Attributed to Panayotis Doxaras (Greek, 1662-1729)
Scene inspired by the Battles of Alexander the Great oil on canvas 92 x 127 cm.
Provenance: Private collection, Cefallonia.
Painting without design is volume without movement design without colour is body without soul invention is a treasure kept in the storehouse of the mind P. Doxaras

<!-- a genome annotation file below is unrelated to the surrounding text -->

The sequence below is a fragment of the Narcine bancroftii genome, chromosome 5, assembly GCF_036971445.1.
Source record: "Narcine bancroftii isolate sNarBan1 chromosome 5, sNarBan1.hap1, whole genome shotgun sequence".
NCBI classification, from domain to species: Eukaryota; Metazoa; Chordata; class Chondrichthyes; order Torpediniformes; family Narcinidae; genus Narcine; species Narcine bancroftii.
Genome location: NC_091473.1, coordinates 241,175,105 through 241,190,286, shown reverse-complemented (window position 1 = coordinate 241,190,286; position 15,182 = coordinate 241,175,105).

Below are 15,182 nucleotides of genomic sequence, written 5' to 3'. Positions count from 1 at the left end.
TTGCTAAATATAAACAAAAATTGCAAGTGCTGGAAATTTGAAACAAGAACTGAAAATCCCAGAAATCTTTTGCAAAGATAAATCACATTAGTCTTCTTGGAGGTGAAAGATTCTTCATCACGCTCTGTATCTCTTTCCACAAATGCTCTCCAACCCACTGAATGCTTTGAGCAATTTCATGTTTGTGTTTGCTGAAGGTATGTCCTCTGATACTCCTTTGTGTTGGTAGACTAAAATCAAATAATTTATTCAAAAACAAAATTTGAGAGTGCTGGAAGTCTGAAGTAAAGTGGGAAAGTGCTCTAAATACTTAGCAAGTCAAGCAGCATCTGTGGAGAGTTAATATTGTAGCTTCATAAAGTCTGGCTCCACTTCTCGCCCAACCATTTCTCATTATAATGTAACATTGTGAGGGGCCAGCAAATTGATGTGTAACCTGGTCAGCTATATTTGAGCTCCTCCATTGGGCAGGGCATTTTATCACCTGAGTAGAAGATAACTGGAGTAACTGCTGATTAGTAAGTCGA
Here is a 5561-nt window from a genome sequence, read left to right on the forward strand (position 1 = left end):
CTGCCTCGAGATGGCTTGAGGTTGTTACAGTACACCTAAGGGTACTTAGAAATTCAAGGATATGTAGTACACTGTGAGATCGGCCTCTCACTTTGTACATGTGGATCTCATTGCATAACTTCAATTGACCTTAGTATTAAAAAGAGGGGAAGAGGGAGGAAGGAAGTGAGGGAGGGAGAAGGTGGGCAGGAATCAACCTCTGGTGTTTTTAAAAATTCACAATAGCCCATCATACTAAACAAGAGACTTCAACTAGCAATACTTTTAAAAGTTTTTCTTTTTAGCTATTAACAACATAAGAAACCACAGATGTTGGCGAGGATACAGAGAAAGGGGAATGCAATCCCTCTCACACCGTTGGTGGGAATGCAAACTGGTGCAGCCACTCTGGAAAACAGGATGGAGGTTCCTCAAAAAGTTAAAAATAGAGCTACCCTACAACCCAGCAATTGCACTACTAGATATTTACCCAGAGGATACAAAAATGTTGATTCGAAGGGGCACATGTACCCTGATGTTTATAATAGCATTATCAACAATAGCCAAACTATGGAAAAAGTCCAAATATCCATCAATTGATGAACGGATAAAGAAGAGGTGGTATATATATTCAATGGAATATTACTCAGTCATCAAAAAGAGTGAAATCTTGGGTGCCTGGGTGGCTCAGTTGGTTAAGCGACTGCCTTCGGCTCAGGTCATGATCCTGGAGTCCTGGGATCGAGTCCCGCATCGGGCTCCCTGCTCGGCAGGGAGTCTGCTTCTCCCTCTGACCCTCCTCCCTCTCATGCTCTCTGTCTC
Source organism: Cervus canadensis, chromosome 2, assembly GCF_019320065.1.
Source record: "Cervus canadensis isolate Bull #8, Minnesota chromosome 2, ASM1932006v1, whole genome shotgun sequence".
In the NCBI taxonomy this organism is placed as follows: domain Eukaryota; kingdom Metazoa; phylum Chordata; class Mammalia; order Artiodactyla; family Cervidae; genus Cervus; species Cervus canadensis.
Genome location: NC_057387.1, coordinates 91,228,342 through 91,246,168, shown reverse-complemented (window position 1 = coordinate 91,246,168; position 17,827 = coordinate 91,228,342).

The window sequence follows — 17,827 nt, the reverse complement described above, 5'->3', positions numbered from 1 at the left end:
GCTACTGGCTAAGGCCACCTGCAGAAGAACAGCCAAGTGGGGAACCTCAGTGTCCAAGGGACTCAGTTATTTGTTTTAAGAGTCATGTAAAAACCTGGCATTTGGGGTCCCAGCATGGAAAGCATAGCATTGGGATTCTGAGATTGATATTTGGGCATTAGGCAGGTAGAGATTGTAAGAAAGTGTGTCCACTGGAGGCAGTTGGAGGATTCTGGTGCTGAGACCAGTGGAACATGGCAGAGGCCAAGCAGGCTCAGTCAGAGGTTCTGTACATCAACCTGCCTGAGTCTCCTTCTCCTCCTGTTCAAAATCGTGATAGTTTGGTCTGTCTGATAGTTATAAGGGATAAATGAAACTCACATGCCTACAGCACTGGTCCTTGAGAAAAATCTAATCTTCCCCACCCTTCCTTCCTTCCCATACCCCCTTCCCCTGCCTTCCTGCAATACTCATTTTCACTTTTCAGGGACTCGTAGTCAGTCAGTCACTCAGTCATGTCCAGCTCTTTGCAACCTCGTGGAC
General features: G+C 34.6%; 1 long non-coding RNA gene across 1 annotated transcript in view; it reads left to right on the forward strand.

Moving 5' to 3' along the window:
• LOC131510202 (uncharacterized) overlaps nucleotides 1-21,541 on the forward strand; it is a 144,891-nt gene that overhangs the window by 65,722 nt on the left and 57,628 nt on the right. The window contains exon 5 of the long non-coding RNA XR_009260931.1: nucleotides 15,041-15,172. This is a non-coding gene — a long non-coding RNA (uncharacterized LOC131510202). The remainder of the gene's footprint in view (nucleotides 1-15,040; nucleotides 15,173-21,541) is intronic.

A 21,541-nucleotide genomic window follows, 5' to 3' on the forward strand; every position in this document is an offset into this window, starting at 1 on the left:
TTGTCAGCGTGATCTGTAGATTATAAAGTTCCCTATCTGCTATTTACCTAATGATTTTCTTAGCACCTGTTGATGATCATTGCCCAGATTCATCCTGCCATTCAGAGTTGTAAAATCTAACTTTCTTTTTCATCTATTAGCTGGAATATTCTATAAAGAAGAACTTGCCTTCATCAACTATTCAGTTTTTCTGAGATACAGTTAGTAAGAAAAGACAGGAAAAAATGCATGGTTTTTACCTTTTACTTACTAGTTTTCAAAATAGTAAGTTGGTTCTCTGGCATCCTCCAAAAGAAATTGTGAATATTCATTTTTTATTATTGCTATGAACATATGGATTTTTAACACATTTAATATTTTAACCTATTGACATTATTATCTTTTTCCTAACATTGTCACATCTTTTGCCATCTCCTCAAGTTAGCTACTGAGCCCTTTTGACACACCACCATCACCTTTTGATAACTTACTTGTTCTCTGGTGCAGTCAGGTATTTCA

According to Professor Y. Rigopoulos, this painting is extremely interesting due to its subject and especially due to its style. The subject, the family of Darius before Alexander the Great, is not rare in western European art (A. Pigler, Barockthemen, Budapest 1974, 2nd ed., vol. 2, p. 357-359) but it is unique, as far as I know, in Greek art from the period of the Ottoman occupation or the post-Byzantine era. The works style allows us to characterize it as a Baroque painting, more specifically mature Western Baroque, and consider it a product of the so called Ionian Islands School and the artistic milieu of the leader of this School Panayotis Doxaras (1662-1729). For this reason the painting should be dated from the first half of the 18th century, and was probably executed on the Ionian island of Corfu or Zakynthos (Zante). In terms of both iconography and iconology the painting is rather obscure, since we lack any similar precursor or contemporary works from the Ionian School. If any such existed, the work could be dated with greater accuracy. However, comparable paintings are found in western art, including those by Francesco Trevisani (1656-1746) and Charles Lebrun (1619-1690).